The Darker Side to Christmas Matthew 2:13-23 by Revd. Christopher Blissard-Barnes

Matthew 2: 13-23. A well -known historian who did not believe in the Christian faith once said to a Bishop that people like Christmas because a baby threatens no one. ” The whole thing is a happy event which means nothing at all! “
However, in fact the birth of Jesus also brought considerable sadness when  King Herod, feeling threatened when the Wise Men enquired as to where  the King of the Jews had been born,( (Matthew 2;2)  ordered all the boys under 2 years in  Bethlehem to be killed. ( Matthew 2;16). In the midst of all the joy that Christmas brings it is good to pause and remember that there is a darker side to the narrative.  Those who speak truth to power or witness faithfully to Christ may put themselves or others in danger, as has happened down the ages and continues today, not least with the persecution of Christians still occurring in some parts of the world.  Despotic leaders like Herod often suffer from increasing paranoia. As Lord Acton famously said, ” Power tends to corrupt and absolute power corrupts absolutely ” .
It is quite easy to overlook the darker side of the Christmas narrative.  It is possible to focus on 6 words beginning  with P – for example parties, presents, pantomimes , nativity plays , Christmas pudding, and the performance of lovely carols-  all part of the celebrations which we rightly  enjoy – and not think so much about the coming  of the Prince of Peace into the world and its’ immediate consequences.  Jesus came to make peace between God who is holy and we who fall short,  and peace between one another. In order to do that He died for our sins on the Cross before rising again on Easter Day.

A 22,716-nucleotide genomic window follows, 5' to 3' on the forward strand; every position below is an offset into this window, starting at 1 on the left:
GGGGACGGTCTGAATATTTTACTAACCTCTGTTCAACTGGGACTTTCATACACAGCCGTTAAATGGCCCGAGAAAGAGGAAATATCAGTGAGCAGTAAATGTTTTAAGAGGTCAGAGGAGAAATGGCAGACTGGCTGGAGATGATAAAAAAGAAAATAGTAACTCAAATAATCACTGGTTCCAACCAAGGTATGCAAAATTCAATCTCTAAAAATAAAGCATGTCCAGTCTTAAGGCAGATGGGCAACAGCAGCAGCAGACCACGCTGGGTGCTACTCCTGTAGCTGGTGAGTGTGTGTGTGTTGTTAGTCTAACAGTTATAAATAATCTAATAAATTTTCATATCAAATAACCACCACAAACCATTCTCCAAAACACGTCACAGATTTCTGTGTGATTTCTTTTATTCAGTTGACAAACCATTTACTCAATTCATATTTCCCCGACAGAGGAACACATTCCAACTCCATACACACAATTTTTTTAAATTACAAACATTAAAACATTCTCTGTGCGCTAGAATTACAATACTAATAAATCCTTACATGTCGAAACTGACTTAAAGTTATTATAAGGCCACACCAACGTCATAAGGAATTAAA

Jesus was not born in a royal palace. There wasn’t even room for him in the Inn.  Jesus, who is ” Emmanuel, God with us “, came where the pain is in our world, and in  order to escape Herod’s wrath He, together with Joseph  and Mary, became refugees in Egypt. ( There are sadly, of course, many refugees today ).  They  did not return until God told Joseph in a dream to do so. ( Matt.2;20). Even then, they did not return to Judea since  Herod Archelaus, who had take over from his father, was a repressive ruler. So they went north to Galilee and settled in Nazareth.
So God delivered the Holy Family from danger just as He had delivered Israel from slavery in Egypt many centuries earlier, and later on from exile in Babylon. The writer to the Hebrews reminds us that “Jesus was tempted, or tested,  in every respect as we are, and yet was without sin, so we can come to Him, receive mercy, and find grace to help in time of need.” ( Heb. 4:16).
As we go into the New Year let us keep looking unto Jesus the ” pioneer and perfecter of our faith ” ( Heb.12;2) and remember that He has promised to be with us always, to the end of the age. ( Matthew 28: 20)
Matthew 2:13-23

13 Now after they had left, an angel of the Lord appeared to Joseph in a dream and said, “Get up, take the child and his mother, and flee to Egypt, and remain there until I tell you; for Herod is about to search for the child, to destroy him.” 14 Then Joseph got up, took the child and his mother by night, and went to Egypt, 15 and remained there until the death of Herod. This was to fulfill what had been spoken by the Lord through the prophet, “Out of Egypt I have called my son.”

16 When Herod saw that he had been tricked by the wise men, he was infuriated, and he sent and killed all the children in and around Bethlehem who were two years old or under, according to the time that he had learned from the wise men. 17 Then was fulfilled what had been spoken through the prophet Jeremiah:

18 “A voice was heard in Ramah,

wailing and loud lamentation,

Rachel weeping for her children;

she refused to be consoled, because they are no more.”

19 When Herod died, an angel of the Lord suddenly appeared in a dream to Joseph in Egypt and said, 20 “Get up, take the child and his mother, and go to the land of Israel, for those who were seeking the child’s life are dead.” 21 Then Joseph got up, took the child and his mother, and went to the land of Israel. 22 But when he heard that Archelaus was ruling over Judea in place of his father Herod, he was afraid to go there. And after being warned in a dream, he went away to the district of Galilee. 23 There he made his home in a town called Nazareth, so that what had been spoken through the prophets might be fulfilled, “He will be called a Nazorean.”

The Holy Bible: New Revised Standard Version. (1989). (Mt 2:13–23). Nashville: Thomas Nelson Publishers.

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